At the end of The Picture of Dorian Gray, Henry burns both Dorian and the painting, but later on he sees the painting of Dorian in his home?
Your question is a perfect reason why students should never substitute a movie for a work of literature! The writers of screen plays and directors themselves change things in order to increase the viewing of their movie. This is definitely reflected in your question. Why? The details of the original work, The Picture of Dorian Gray, and the details of the movie you provide differ greatly. Let's look at each in turn.
First, let's look at the actual story, The Picture of Dorian Gray, along with its original ending. In short, the picture is revealed. The picture is grotesque, featuring blood dripping form a knife. This is all we see, in reality because it is a "crash" that is heard from the servants in other parts of the household. The next thing we are shown, as readers, is the original picture of Dorian Gray looking young and vibrant. In opposition, there is a shriveled, decrepit old man on the floor. He is dead and with a knife plunged into his heart. There is an effort made to identify the man. The only evidence that it is truly Dorian Gray is the rings that remain on his fingers. (Please note, neither Dorian NOR the picture is burned in the real story! In the original written work, there is no "later on" for him to see the painting in the future!)
Behind every exquisite thing that existed, there was something tragic.
Next, let's look at the movie that came out a few years ago. It is not called The Picture of Dorian Gray, but is distinguished from the original work by being called simply Dorian Gray. This change in title is appropriate because the ending is VASTLY different! This is the ending you refer to. More appropriately, it is the climax that is changed. In this version, Dorian Gray IS burned. The painting is burned as well. The stabbing happens only after Gray is faced with lethal fire. Then the resolution of the movie does show Henry traversing the attic and finding the painting. However, this is NOT what happens in the book!
In conclusion, it's important to note one similarity: the painting is stabbed. That is where the similarities end. Further, your quesiton is a very important one in that it should prove to students that reading the actual book is more important than watching a theatrical version.
The story of The Picture of Dorian Gray has been used in more than one hundred movies, plays, ballets, and episodes in television series. One of the more recent is the 2009 movie called Dorian Gray. In this movie the plot departs several times from the actual book.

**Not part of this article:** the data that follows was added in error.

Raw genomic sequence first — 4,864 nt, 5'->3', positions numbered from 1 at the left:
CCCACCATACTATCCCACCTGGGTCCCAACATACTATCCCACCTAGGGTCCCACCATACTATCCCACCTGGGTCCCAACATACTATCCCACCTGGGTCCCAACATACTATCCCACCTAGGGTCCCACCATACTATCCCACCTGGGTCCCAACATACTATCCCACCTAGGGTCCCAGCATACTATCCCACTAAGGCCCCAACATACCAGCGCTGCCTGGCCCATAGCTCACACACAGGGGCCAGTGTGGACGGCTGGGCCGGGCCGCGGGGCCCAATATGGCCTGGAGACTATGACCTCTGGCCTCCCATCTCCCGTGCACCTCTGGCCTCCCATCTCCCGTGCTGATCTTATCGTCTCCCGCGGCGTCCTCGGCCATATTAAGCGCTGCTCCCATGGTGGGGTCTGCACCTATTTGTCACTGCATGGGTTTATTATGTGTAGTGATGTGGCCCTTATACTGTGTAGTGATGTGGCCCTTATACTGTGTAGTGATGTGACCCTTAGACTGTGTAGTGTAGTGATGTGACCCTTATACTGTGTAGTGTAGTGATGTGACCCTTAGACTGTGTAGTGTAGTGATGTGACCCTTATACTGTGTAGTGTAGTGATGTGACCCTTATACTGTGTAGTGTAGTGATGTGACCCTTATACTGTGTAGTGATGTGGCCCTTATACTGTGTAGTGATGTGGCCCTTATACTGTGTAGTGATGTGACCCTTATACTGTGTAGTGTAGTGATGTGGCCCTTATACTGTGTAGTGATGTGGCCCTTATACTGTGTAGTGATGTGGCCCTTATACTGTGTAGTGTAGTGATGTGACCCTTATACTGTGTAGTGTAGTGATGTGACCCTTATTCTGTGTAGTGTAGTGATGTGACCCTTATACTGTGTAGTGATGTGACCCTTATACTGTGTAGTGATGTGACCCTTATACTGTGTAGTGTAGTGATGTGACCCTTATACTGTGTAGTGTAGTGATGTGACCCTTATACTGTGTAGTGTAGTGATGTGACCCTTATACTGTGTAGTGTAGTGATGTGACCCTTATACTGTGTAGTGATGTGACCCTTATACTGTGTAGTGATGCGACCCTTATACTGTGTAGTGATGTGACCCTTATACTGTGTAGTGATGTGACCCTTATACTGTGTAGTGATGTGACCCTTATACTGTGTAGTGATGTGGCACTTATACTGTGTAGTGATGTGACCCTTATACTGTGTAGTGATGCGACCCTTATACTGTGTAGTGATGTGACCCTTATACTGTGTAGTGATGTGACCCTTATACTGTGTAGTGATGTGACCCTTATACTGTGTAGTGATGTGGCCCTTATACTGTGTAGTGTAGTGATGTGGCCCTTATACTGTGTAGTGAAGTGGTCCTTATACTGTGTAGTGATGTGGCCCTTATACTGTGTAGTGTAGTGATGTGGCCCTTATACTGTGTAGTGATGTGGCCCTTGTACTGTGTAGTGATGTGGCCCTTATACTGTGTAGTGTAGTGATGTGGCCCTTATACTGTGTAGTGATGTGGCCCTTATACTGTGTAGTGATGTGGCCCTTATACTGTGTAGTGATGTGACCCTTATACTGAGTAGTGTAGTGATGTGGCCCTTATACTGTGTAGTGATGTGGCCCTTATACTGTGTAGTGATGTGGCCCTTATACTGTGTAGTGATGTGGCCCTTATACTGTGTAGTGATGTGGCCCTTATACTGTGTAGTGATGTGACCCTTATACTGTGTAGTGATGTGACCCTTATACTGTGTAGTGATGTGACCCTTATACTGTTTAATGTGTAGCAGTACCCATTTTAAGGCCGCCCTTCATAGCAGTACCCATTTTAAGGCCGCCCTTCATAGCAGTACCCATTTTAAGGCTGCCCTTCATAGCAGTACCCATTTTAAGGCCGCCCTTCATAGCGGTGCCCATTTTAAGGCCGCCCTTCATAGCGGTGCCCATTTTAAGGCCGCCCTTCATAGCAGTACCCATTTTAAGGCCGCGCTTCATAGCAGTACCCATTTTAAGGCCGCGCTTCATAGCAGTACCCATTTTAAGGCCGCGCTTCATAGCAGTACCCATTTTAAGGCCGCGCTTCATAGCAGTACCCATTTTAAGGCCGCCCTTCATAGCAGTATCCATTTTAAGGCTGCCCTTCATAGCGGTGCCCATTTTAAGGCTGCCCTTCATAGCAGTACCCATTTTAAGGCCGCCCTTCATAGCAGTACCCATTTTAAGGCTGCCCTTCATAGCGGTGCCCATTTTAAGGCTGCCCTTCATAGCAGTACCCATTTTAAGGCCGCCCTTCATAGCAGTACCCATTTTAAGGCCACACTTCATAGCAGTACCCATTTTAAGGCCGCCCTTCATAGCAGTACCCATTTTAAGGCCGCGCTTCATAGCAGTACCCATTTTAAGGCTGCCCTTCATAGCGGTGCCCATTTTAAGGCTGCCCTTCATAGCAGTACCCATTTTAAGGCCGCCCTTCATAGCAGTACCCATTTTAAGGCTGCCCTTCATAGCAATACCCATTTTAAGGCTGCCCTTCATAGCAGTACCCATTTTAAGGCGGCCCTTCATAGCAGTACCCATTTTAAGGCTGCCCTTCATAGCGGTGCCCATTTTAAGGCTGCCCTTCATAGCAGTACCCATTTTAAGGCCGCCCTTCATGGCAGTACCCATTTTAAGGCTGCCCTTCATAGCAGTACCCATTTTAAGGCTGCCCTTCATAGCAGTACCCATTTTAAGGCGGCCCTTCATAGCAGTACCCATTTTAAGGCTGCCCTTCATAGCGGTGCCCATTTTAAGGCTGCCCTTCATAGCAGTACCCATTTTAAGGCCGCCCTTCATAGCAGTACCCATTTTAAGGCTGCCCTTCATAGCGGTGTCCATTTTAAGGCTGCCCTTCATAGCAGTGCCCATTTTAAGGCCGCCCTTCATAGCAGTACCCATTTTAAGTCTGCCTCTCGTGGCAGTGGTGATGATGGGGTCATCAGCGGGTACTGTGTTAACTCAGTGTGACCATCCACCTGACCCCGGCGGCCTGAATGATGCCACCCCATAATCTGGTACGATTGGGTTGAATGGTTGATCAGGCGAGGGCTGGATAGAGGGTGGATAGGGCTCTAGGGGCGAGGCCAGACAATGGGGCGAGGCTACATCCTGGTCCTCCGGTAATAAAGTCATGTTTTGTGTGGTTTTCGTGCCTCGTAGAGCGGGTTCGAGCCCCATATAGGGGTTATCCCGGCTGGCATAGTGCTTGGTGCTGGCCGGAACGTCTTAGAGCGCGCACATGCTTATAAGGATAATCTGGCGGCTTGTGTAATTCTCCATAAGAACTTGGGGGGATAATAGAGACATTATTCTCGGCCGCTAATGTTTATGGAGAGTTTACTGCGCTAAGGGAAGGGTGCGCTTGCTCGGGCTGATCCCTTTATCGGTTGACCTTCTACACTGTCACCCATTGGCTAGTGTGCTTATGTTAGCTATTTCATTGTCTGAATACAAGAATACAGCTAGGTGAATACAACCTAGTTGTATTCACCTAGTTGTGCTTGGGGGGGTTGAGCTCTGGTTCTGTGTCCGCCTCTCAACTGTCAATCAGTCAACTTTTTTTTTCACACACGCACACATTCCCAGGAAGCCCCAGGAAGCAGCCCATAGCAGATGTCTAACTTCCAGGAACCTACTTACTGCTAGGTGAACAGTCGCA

One of those departures is the final climax when Dorian Gray is burned along with his painting. Like the book he does stab the painting, but it is only after he is facing death by fire. The movie ends with Henry revisiting the attic where the painting sits in its charred frame. The portrait of Dorian has returned to the youthful idyllic appearance.
Oliver Parker, the director, is indicating in the movie that even though the physical Dorian is dead, the paintings connection to his soul still exists- thus the painting is untouched by the fire- likewise in the book the painting is untouched by the knife. Whether by fire or by knife the allusion that the painting took on Dorian's sins but did not pay for them stands in this version.
There is some debate about why Toby Finley the writer of the 2009 deviated from the ending. One reason might be that he was a fan of the film American Psycho and commented in an interview that he wanted to look at Dorian Gray from that perspective. This required Dorian not to kill himself out of self loathing but out of self sacrifice and realization that is mocked by the situation at the end of the movie.
Dorian comes to realize that his beauty had just been vanity and nothing more. He longs for the innocence of his youth. He returns to his home and after looking in the mirror smashes the mirror. The living death of his soul troubled him. He pulls the cover off of his picture intent on turning over a new life. The thing in the picture looks at him. It is gruesome. It is holding a knife that drips blood. A cry and crash is heard by the servants. When the policeman and the servants enter the room they see a youthful beautiful picture of Dorian on the wall. On the floor lies a dead man shriveled, in evening dress. He has a knife embedded in his heart. They did not know it was Dorian until they identify the rings on the man.
That is the end of the book in summary. The picture is not burned by Henry nor is Dorian. The picture of Dorian is seen only on Dorian's wall and it is a picture of Dorian when he was first painted. Sir Henry is not in the room. (Final Chapter)